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Presumptive Republican Presidential candidate Donald Trump delivers a speech on veteran’s issues during a campaign stop in Virginia Beach, Virginia, July 11, 2016. Mark Wilson/Getty Images
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Trump Pledged to Donate in Support of Israeli Soldiers, But He Never Paid Up

In 2007, Trump promised money to Friends of the IDF. Turns out, someone else picked up his tab.

by
Yair Rosenberg
July 14, 2016
Mark Wilson/Getty Images
Presumptive Republican Presidential candidate Donald Trump delivers a speech on veteran's issues during a campaign stop in Virginia Beach, Virginia, July 11, 2016. Mark Wilson/Getty Images

Unlike past presidential candidates, Donald Trump has refused to release his tax returns, making it difficult for voters or reporters to vet his claims about his wealth or charitable giving. Today, however, Washington Post reporter David Fahrenthold uncovered at least one philanthropic pledge that Trump failed to uphold:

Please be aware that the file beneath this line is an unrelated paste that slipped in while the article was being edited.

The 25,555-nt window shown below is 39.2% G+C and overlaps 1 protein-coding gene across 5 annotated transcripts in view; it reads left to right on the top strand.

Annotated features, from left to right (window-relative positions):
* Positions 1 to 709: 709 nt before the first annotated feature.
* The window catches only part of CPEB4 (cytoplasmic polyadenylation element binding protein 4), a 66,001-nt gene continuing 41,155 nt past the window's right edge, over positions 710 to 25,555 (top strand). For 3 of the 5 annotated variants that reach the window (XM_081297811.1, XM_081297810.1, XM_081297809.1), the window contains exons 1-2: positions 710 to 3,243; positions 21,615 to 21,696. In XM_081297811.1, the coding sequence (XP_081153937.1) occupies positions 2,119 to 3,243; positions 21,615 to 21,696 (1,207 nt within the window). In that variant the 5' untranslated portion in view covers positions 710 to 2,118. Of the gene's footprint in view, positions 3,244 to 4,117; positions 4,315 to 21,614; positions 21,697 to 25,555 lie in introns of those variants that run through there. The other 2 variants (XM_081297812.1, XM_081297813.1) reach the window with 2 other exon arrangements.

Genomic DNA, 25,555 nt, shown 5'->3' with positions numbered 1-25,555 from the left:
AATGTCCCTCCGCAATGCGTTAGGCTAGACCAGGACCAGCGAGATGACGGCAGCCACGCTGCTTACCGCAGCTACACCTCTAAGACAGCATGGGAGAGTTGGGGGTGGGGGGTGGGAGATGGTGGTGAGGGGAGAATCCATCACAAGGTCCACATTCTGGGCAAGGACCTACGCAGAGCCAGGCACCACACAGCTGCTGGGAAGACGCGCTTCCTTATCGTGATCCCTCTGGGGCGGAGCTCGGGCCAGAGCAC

In 2007, Donald Trump promised a donation to the Friends of the Israel Defense Forces, a U.S.-based charity that provides aid to Israeli military personnel and the families of fallen Israeli soldiers.



He didn’t pay, a spokesman for the charity said Thursday.



Instead, another person — whom the charity did not name — paid off Trump’s promise, according to Ryan Greiss, the spokesman.

Reportedly, the unmet pledge was for $250,000. This isn’t the first time Fahrenthold has caught Trump reneging on his charitable commitments. In January, Trump skipped a Republican primary debate and instead held an event to raise money for veterans. He claimed to have collected $6 million for the cause, including $1 million of his own money. But in May, Fahrenthold reported that this figure was exaggerated and that Trump still had not donated much of the proceeds to veterans. After the report ran, Trump finally turned over the cash.

Trump’s truancy regarding his Israel pledge joins an ever-expanding litany of less-than-inspiring actions and ambiguities when it comes to the Jewish state. In recent months, Trump has said that Israel should be compelled to pay back defense aid it received from America, insisted he’ll be neutral on the Israeli-Palestinian conflict, and claimed Saddam Hussein “killed terrorists” when the Iraqi dictator in fact terrorized thousands of Israelis and paid millions to the families of Palestinian suicide bombers.

Through this all, Trump and his steadily shrinking circle of Jewish supporters have repeatedly proclaimed him to be the most “pro-Israel” candidate in the presidential race. Which begs the question: if this is pro-Israel, what does anti-Israel look like?

Yair Rosenberg is a senior writer at Tablet. Subscribe to his newsletter, listen to his music, and follow him on Twitter and Facebook.

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